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Apple Vision Pro will ship to customers on February 2

Apple Vision Pro

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Apple has finally nailed down the release date of the Apple Vision Pro in the United States, with it reaching customer hands starting on February 2, following a brief pre-order period.

Since its introduction at WWDC 2023, Apple has repeatedly said the Apple Vision Pro will be available sometime in early 2024, without pinning down an exact date. Now, Apple has finally confirmed when its mixed reality headset will become available.

Apple's headset will ship to customers on February 2. Preorders begin on January 19.

Just as explained shortly after its introduction, Apple will be making the Apple Vision Pro available only in the United States at launch, with a view to bringing it to more countries later in the year.

Sales will take place via Apple's website as well as a limited number of Apple Store locations across the country. Since headsets and lenses will be personally adjusted for each customer, and it's not clear exactly how that's going to happen at this point.

We've reached out to Apple about this matter, and have been told that there is no information to share about the process at this point.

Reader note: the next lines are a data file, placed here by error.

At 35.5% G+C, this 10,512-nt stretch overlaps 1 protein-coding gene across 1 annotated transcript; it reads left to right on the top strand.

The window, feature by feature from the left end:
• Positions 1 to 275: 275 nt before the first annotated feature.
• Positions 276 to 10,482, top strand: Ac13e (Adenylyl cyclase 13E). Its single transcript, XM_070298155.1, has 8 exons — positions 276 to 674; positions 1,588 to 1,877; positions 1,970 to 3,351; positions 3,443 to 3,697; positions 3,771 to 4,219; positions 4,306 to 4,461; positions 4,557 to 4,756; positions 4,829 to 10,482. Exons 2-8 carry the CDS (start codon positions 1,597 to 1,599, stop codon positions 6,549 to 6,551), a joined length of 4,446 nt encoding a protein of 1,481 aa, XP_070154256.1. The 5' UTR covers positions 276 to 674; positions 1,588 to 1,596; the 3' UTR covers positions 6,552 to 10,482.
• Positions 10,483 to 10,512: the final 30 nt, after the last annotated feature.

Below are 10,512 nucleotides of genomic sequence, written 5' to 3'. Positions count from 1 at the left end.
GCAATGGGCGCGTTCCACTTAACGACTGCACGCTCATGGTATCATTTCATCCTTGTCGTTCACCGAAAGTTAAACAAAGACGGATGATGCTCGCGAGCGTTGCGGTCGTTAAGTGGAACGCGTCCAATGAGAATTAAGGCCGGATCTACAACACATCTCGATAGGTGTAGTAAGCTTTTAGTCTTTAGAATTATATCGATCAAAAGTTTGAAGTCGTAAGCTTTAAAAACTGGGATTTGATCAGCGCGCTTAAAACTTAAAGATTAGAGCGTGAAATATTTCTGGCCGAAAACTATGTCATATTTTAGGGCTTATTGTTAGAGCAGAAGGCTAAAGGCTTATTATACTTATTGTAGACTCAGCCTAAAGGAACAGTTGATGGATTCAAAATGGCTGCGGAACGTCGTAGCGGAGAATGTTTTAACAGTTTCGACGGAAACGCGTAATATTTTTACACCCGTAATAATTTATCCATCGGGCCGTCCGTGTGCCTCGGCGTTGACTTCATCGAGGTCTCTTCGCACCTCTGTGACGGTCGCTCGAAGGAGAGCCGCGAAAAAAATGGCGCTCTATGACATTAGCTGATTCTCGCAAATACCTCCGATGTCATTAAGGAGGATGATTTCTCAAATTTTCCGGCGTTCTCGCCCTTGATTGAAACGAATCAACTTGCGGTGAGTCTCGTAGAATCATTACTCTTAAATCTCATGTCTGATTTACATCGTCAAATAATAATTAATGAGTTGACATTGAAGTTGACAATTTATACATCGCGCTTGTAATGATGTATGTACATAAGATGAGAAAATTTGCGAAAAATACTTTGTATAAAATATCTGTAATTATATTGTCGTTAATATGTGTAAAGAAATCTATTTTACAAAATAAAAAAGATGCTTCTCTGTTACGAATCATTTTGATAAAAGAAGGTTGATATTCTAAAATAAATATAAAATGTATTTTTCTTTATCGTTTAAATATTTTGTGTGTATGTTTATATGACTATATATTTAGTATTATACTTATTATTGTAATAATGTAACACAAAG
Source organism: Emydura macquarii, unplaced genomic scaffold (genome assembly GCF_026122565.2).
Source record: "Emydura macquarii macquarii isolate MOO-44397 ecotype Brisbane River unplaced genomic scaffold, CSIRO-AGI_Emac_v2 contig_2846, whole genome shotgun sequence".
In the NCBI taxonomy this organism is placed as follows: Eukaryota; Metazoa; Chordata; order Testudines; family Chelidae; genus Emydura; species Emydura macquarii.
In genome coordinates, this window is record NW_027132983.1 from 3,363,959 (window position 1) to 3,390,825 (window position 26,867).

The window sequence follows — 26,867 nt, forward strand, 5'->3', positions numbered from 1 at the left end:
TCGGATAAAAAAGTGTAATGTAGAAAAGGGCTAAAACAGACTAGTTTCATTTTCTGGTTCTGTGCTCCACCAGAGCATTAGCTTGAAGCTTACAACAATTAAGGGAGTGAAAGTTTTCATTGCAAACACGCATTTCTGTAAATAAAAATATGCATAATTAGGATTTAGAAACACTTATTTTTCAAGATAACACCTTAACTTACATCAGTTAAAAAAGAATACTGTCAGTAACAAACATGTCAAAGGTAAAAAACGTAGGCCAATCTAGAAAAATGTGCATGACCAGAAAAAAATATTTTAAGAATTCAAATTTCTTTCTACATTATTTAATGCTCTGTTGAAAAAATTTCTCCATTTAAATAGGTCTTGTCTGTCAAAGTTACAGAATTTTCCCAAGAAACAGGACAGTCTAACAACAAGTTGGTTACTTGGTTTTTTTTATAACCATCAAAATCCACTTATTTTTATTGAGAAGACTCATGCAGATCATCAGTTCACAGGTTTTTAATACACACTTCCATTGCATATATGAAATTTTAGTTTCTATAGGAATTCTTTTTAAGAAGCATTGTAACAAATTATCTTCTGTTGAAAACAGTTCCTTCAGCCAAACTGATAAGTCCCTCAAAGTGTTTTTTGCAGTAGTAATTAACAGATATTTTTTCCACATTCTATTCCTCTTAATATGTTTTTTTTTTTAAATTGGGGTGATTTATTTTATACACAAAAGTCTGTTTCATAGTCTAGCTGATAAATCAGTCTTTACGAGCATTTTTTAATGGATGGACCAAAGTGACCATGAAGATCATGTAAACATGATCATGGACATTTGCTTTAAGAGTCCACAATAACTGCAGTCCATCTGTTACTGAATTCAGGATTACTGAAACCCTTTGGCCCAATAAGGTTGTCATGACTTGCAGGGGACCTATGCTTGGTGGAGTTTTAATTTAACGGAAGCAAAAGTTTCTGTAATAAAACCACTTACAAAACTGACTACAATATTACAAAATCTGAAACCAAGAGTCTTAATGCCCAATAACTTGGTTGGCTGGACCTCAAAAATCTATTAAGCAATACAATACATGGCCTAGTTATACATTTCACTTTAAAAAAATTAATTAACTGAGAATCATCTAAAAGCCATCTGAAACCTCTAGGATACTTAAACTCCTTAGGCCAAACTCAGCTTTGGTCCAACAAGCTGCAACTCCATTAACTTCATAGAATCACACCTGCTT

Pricing for the Apple Vision Pro has been known for quite some time, and remains at $3,499, before adding accessories.

Apple Vision Pro comes with a Solo Knit Band and Dual Loop Band, giving users two options for the fit that works best for them. Apple Vision Pro also includes a Light Seal, two Light Seal Cushions, an Apple Vision Pro Cover for the front of the device, Polishing Cloth, Battery, USB-C Charge Cable, and USB-C Power Adapter.

Lenses cost $99 for "readers" and $149 for prescription Zeiss Optical inserts.

The Apple Vision Pro is the iPhone maker's first proper foray into creating a headset. Effectively a very high-specification VR headset, it uses an array of external sensors and 23 million pixels across its two displays to offer a high quality mixed reality experience.

Inside is a custom dual-chip design of Apple Silicon that splits apart the application processing with the M2 chip and the headset-specific duties in the R1 chip for real-time rendering of spatial computing. Users can turn a Digital Crown to blend between a fully-immersive experience or one that mixes in their local environment.

Users can create a Persona for the headset, a digital representation of themselves that appears during FaceTime calls and in applications.

EyeSight is Apple's unique feature that can show the eyes of the user's Persona on the external display, giving the appearance of the user actively looking at someone or something in their local environment. This serves as a way for others to know if the user can see them while wearing the headset, with a visualization appearing when they are fully immersed.

This certainly won't be Apple's only move into head-based spatial computing, but it could be one of its most expensive offerings. Apple is rumored to already be working on a more price-friendly version with a cut in features, as well as a full-fat second-generation model.